She said, ‘We often commit to things in the future, assuming that this future of us will feel energized, motivated and friendly after a long week.’

‘Eventually those decisions catch up with us and we have to face the fact that we’ve agreed to do something we really don’t want to do.’

This creates inner turmoil as we are faced with two options, move out when we don’t want to or leave someone we care about.

‘When we summon the nerve to send a text and cancel plans, we experience not only instant relief but sheer joy,’ she said.

‘We’re hit with a flood of dopamine in our brain’s reward center and it feels really good.’

Dr. Dunn wants people to feel okay opting out of their plans if they decide they don’t want to go with them and says there’s no need to come up with an excuse to be sick.

‘Letting ourselves off the hook can be a great act of self-care and we shouldn’t feel guilty about prioritizing what we need for some time,’ she said.

'We're hit with a flood of dopamine in our brain's reward center and it feels really good.'

'We're hit with a flood of dopamine in our brain's reward center and it feels really good.'

‘We’re hit with a flood of dopamine in our brain’s reward center and it feels really good.’

Before canceling, Dr. Dunn likes to remind herself of the relief she feels when others cancel.

“Sometimes the only thing more fun than canceling plans is having to cancel on the other person,” he said.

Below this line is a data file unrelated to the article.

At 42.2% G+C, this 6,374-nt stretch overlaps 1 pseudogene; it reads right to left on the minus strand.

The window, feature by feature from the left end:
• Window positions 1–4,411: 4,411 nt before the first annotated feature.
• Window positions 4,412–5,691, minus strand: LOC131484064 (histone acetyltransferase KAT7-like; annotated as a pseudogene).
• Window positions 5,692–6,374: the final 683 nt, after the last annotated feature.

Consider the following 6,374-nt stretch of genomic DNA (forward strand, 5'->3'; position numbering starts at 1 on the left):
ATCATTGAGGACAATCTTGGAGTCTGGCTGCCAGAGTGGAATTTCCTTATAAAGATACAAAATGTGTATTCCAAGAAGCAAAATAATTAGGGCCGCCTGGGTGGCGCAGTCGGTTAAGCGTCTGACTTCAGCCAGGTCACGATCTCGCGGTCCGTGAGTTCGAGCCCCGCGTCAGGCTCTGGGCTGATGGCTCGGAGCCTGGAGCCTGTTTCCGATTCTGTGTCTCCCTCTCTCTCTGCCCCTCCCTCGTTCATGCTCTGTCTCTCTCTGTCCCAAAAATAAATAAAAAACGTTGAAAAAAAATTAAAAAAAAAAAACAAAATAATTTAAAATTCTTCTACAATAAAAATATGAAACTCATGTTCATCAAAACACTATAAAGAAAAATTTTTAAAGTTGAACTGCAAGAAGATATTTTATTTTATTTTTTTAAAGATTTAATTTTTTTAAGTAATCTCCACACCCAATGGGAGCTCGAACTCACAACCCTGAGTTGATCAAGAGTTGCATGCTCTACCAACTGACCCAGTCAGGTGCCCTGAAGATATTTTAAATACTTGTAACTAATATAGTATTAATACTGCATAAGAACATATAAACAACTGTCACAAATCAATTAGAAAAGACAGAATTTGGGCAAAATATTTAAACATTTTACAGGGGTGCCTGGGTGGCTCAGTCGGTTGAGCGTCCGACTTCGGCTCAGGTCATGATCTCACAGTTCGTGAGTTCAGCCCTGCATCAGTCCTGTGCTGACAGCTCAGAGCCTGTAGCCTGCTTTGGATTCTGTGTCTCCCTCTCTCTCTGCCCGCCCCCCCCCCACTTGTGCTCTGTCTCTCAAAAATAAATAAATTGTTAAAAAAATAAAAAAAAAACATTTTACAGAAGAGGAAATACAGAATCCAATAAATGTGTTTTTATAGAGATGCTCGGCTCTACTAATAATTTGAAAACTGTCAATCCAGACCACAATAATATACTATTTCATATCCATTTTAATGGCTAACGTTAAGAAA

‘So when I cancel, I like to think that maybe my friend gets as much relief from receiving my text as I do from sending it.’

Ben and Jerry are calling. People have come to taunt their friends for the perfect excuse.

They’re rewarding the winner with a koala couch and a year’s supply of ice cream so they can spend as much anti-school time at home as possible.

Flicky friends have until September 30 to enter the contest.

When is canceling a bad idea?

Opting out of Friday night drinks after work is fairly low-stakes, but deciding not to turn up for a special birthday dinner that’s pre-booked or catered is an entirely different scenario and one where you Will want to try no matter how tempting. This is a home stay.

If you’re canceling a lot of plans, it could be a sign that you need to stop making so many plans first and ask for more time before gracefully declining invitations or making a commitment. Some strategies need to be learned. A simple sentence like, ‘That sounds great. Let me check the calendar and get back to you’ gives you time to really think about whether you want to agree to something or if you want to avoid awkwardness later and decline now.

If you’re the friend who always cancels, you risk a reputation for being flaky and unreliable. If you consistently disappoint people, eventually those social invitations will die out, so you may want to think about rescheduling those plans or being the one to extend the invitation next time.

In extreme cases, social withdrawal, especially if your mood and energy levels are low, can be a warning sign of a larger mental health problem that needs attention.

Source: Cass Dunn